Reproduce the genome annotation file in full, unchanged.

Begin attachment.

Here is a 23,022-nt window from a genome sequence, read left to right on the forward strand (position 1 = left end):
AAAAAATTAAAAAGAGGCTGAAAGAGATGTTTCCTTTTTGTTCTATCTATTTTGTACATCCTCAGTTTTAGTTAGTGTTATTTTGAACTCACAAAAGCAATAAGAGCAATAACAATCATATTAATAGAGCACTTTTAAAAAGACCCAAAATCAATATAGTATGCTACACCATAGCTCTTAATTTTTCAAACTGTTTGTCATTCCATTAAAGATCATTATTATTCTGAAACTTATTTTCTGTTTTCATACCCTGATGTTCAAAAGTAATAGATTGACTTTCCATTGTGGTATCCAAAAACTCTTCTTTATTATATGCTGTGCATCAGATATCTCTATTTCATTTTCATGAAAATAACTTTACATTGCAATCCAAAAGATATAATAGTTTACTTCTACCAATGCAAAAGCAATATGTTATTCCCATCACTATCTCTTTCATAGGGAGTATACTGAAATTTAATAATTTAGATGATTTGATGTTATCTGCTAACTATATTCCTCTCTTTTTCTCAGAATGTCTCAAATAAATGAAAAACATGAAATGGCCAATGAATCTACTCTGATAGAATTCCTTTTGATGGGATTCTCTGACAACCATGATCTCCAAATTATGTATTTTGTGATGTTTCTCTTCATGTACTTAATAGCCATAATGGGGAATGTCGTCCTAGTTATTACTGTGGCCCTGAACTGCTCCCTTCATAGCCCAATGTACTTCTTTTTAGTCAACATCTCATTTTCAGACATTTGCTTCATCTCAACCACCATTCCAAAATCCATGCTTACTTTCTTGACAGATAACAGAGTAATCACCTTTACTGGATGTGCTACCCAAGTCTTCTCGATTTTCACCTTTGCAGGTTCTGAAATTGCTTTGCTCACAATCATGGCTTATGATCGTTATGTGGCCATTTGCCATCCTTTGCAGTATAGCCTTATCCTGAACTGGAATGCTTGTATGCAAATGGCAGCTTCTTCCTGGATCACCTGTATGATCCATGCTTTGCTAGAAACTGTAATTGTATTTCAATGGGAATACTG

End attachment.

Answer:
Here is a 23,022-nt window from a genome sequence, read left to right on the forward strand (position 1 = left end):
AAAAAATTAAAAAGAGGCTGAAAGAGATGTTTCCTTTTTGTTCTATCTATTTTGTACATCCTCAGTTTTAGTTAGTGTTATTTTGAACTCACAAAAGCAATAAGAGCAATAACAATCATATTAATAGAGCACTTTTAAAAAGACCCAAAATCAATATAGTATGCTACACCATAGCTCTTAATTTTTCAAACTGTTTGTCATTCCATTAAAGATCATTATTATTCTGAAACTTATTTTCTGTTTTCATACCCTGATGTTCAAAAGTAATAGATTGACTTTCCATTGTGGTATCCAAAAACTCTTCTTTATTATATGCTGTGCATCAGATATCTCTATTTCATTTTCATGAAAATAACTTTACATTGCAATCCAAAAGATATAATAGTTTACTTCTACCAATGCAAAAGCAATATGTTATTCCCATCACTATCTCTTTCATAGGGAGTATACTGAAATTTAATAATTTAGATGATTTGATGTTATCTGCTAACTATATTCCTCTCTTTTTCTCAGAATGTCTCAAATAAATGAAAAACATGAAATGGCCAATGAATCTACTCTGATAGAATTCCTTTTGATGGGATTCTCTGACAACCATGATCTCCAAATTATGTATTTTGTGATGTTTCTCTTCATGTACTTAATAGCCATAATGGGGAATGTCGTCCTAGTTATTACTGTGGCCCTGAACTGCTCCCTTCATAGCCCAATGTACTTCTTTTTAGTCAACATCTCATTTTCAGACATTTGCTTCATCTCAACCACCATTCCAAAATCCATGCTTACTTTCTTGACAGATAACAGAGTAATCACCTTTACTGGATGTGCTACCCAAGTCTTCTCGATTTTCACCTTTGCAGGTTCTGAAATTGCTTTGCTCACAATCATGGCTTATGATCGTTATGTGGCCATTTGCCATCCTTTGCAGTATAGCCTTATCCTGAACTGGAATGCTTGTATGCAAATGGCAGCTTCTTCCTGGATCACCTGTATGATCCATGCTTTGCTAGAAACTGTAATTGTATTTCAATGGGAATACTG